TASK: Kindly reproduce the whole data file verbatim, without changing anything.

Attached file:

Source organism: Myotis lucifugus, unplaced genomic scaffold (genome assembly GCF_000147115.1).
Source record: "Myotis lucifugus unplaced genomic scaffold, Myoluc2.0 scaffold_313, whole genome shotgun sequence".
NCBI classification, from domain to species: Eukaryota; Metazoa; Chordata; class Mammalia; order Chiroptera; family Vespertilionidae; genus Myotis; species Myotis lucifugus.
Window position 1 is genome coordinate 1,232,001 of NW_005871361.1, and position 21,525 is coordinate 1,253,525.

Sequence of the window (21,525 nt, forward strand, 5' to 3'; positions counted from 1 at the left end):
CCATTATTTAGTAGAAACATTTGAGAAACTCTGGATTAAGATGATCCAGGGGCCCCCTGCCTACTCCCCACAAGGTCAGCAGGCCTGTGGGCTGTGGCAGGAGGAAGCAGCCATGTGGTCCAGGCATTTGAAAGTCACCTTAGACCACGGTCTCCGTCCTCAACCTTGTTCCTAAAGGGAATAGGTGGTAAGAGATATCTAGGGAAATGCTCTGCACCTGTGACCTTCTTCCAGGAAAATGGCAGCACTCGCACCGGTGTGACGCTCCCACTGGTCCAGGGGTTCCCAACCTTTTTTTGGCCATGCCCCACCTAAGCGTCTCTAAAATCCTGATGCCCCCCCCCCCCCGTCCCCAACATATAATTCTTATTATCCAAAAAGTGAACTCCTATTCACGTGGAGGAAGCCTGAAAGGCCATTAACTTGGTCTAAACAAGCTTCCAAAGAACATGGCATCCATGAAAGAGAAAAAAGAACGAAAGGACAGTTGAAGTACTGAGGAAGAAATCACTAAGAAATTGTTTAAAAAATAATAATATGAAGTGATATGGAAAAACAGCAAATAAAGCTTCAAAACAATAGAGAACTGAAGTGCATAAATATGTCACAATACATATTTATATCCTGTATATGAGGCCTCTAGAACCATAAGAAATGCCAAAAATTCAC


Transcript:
Source organism: Myotis lucifugus, unplaced genomic scaffold (genome assembly GCF_000147115.1).
Source record: "Myotis lucifugus unplaced genomic scaffold, Myoluc2.0 scaffold_313, whole genome shotgun sequence".
NCBI classification, from domain to species: Eukaryota; Metazoa; Chordata; class Mammalia; order Chiroptera; family Vespertilionidae; genus Myotis; species Myotis lucifugus.
Window position 1 is genome coordinate 1,232,001 of NW_005871361.1, and position 21,525 is coordinate 1,253,525.

Sequence of the window (21,525 nt, forward strand, 5' to 3'; positions counted from 1 at the left end):
CCATTATTTAGTAGAAACATTTGAGAAACTCTGGATTAAGATGATCCAGGGGCCCCCTGCCTACTCCCCACAAGGTCAGCAGGCCTGTGGGCTGTGGCAGGAGGAAGCAGCCATGTGGTCCAGGCATTTGAAAGTCACCTTAGACCACGGTCTCCGTCCTCAACCTTGTTCCTAAAGGGAATAGGTGGTAAGAGATATCTAGGGAAATGCTCTGCACCTGTGACCTTCTTCCAGGAAAATGGCAGCACTCGCACCGGTGTGACGCTCCCACTGGTCCAGGGGTTCCCAACCTTTTTTTGGCCATGCCCCACCTAAGCGTCTCTAAAATCCTGATGCCCCCCCCCCCCCGTCCCCAACATATAATTCTTATTATCCAAAAAGTGAACTCCTATTCACGTGGAGGAAGCCTGAAAGGCCATTAACTTGGTCTAAACAAGCTTCCAAAGAACATGGCATCCATGAAAGAGAAAAAAGAACGAAAGGACAGTTGAAGTACTGAGGAAGAAATCACTAAGAAATTGTTTAAAAAATAATAATATGAAGTGATATGGAAAAACAGCAAATAAAGCTTCAAAACAATAGAGAACTGAAGTGCATAAATATGTCACAATACATATTTATATCCTGTATATGAGGCCTCTAGAACCATAAGAAATGCCAAAAATTCAC